How to Escape Password Hell

We are in password hell and I’m going to explain how you can escape. Every site or system you use now requires a password. That could mean you end up creating upwards of 30 passwords. To comply with security best practice, each one of those passwords should be a completely random collection of 12 or more upper and lower case letters, numbers and symbols. No intelligible words or names and certainly not “123456” or “password1”.

Of course, that’s an impossible situation for most people, and by that, I mean those of us without a photographic memory. Most people end up using the same password everywhere, and that is usually something easy to remember, like “Rover12”, because your dog’s name is Rover and he was born in December.

You might think that is quite secure. Who would bother to do the research to work that out? The answer is nobody. They wouldn’t have to. The combination of a word or name and two numbers is a common password format. And Rover appears in almost every dictionary so they can use brute force. According to the How Secure is My Password site , a normal computer would take just 1 minute to crack that.

There is a way out of this hell. And the first step is to create a really strong password that you can remember.

How to create a strong password that you can remember

1: Think of a phrase that you can remember

For example:

“Computer Troubleshooters are the best, always friendly, professional and helpful”

2: Extract the first letter of each word

CTatbfpafpah

3: Think of a memorable 3 or 4 digit number

1016 (October 2016 was the month CTNS had its first customer)

4: Add your numbers to your letters. Ideally, split the letters into two groups and put the numbers between them.

CTatb1016afpah

5: Now add some symbols

 £CTatb1016afpah*        (Author’s note: That’s not my actual password!)

And that makes a strong, apparently random 16-character password that How Secure is My Password calculates would take 1 trillion years to crack.

5: Now practise it a few times.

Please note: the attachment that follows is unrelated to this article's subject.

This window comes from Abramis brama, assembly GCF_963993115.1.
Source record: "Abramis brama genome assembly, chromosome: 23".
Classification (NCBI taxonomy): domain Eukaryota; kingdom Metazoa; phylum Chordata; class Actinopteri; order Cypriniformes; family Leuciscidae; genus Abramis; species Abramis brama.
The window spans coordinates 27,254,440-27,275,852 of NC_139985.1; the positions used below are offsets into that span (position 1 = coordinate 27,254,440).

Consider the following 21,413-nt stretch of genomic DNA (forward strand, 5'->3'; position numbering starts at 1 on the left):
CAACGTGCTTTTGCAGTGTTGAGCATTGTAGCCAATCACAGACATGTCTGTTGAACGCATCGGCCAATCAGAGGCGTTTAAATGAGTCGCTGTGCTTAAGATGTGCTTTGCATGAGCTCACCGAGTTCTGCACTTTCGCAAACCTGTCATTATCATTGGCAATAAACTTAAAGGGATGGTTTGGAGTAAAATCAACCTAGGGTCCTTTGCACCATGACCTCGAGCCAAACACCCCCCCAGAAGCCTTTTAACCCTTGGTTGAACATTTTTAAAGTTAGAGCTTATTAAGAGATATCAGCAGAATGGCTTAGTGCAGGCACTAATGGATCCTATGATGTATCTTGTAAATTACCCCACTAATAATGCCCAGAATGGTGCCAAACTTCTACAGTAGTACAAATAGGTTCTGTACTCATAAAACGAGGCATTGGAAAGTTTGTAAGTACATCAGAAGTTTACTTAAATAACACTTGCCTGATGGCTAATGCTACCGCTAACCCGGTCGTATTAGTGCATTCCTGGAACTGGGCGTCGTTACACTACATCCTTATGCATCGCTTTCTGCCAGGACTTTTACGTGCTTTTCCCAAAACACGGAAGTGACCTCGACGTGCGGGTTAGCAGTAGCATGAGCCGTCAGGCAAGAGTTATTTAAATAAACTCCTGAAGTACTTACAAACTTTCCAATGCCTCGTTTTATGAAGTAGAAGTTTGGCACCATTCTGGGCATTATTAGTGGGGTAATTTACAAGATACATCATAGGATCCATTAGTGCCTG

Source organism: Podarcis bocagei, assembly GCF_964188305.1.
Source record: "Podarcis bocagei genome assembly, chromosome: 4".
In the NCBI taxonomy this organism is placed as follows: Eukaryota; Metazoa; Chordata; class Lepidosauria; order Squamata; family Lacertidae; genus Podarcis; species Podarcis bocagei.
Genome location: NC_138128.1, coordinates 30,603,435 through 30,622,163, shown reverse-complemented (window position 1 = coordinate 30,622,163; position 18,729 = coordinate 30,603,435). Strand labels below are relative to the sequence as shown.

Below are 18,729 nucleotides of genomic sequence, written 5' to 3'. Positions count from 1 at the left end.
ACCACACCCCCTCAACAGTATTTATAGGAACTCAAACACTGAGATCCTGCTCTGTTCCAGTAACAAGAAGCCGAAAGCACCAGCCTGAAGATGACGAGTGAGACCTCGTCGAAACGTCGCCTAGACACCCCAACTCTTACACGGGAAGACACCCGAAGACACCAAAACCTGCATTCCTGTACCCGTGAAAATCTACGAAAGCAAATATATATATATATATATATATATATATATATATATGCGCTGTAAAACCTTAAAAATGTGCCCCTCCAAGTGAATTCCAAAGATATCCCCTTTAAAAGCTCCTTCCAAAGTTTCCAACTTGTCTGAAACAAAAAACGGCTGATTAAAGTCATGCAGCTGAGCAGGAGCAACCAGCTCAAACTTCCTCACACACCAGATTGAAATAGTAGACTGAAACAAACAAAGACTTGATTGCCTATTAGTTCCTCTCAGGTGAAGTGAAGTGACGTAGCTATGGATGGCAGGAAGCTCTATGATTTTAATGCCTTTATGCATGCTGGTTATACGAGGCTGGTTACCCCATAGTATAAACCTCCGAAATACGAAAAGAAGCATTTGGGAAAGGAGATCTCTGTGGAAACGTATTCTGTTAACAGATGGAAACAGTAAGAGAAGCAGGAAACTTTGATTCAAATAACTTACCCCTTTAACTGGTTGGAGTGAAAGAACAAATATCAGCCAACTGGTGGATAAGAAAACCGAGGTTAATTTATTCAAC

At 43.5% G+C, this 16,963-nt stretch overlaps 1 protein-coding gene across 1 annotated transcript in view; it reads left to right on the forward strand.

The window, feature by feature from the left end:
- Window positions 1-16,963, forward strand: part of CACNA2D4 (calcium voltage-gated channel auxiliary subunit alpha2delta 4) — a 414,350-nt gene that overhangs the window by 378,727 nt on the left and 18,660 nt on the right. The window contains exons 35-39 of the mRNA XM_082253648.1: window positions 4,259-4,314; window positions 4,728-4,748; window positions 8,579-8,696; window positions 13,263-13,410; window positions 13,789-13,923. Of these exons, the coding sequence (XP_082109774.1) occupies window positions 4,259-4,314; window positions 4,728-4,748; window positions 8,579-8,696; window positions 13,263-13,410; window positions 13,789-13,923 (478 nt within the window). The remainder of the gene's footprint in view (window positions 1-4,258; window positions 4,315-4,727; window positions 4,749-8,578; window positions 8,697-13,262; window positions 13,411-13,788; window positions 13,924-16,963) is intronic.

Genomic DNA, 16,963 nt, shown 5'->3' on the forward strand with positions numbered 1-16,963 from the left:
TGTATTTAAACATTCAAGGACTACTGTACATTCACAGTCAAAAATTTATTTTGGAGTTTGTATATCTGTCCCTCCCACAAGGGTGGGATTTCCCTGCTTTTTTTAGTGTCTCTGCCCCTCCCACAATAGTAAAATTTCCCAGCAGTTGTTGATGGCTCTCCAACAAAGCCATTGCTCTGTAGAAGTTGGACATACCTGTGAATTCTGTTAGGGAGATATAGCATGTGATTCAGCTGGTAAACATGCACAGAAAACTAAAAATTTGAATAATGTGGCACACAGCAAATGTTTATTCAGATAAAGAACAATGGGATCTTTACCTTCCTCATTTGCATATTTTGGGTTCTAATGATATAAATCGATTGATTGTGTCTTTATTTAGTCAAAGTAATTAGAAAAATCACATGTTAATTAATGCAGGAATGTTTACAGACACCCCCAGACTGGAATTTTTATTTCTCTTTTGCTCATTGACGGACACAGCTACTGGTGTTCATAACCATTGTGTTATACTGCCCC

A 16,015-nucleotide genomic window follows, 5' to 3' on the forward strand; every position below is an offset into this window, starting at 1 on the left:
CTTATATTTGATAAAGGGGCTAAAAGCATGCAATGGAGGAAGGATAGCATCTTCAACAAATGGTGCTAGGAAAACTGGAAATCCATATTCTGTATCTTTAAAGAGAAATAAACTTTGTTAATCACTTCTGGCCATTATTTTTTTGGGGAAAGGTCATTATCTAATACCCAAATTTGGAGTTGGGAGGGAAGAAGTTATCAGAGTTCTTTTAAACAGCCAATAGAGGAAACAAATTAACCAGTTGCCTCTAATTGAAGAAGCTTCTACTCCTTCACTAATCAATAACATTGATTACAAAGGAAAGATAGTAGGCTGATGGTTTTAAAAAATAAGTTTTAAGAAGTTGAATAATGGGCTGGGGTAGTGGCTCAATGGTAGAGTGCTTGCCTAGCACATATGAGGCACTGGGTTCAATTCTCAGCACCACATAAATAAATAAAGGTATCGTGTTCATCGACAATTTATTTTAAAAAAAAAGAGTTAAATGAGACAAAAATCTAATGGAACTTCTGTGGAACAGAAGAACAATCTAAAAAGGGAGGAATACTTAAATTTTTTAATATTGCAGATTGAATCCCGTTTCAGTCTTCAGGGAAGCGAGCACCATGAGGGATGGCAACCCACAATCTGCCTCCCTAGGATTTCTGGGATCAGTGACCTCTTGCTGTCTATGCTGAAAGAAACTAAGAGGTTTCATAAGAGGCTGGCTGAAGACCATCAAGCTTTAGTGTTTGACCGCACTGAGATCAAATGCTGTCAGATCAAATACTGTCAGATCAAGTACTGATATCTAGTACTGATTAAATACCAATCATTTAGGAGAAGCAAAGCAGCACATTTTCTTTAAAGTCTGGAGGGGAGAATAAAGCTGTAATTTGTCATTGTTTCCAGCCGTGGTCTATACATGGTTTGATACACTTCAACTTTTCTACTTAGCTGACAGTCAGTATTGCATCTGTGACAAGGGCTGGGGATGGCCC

You will be surprised how quickly you can reliably remember it. So you never have to write it in your little notebook or put it on a post-it note or one of the other massively unsecure ways we have to remember tricky passwords.

Now, you might be thinking “Why don’t I use my incredibly strong password everywhere?” I will be honest and say, that’s what I did for many years. But then I heard about numerous high profile companies having their sites hacked and user details leaking out on to the dark web. It only needs one of the sites you frequent to be hacked and then the criminals have the password for all your accounts.

What you need now is a trustworthy software service that lets you have a unique, random, strong password for every site you have a logon for. And it lets you protect them with that one strong password that you can now remember. This type of software is called a Password Manager.

Using a Password Manager

So how does a password manager work? Once the software is installed and you have logged on with your super-secure password, it watches as you log on to websites, and it will offer to capture and store your logon details. It encrypts them using your strong password before it stores them. Without that password no-one will ever be able to read your logon details. Then when you go back to that site, the password manager will automatically fill in the logon details for you. There are a number of free or paid for options for Password Managers, but Computer Troubleshooters recommends Dashlane.

Dashlane Password Manager

Dashlane Password Manager

Dashlane has a free version which is great for trying it out but it only stores the logon locally. The paid for Premium version adds in synchronising of logons across mobile and desktop/laptop devices. And the Business version includes centralised management of users, allowing you to define logons that are related to your business, and revoke access to them when an employee leaves.

Once your passwords are stored securely in Dashlane, it can analyse them, tell you which ones are weak or even re-used across multiple sites and then change them for secure random passwords – automatically.

Dashlane will save you and your business time AND make you more secure.

Get in touch with Computer Troubleshooters North Staffs if you want to learn more about using Dashlane in your business.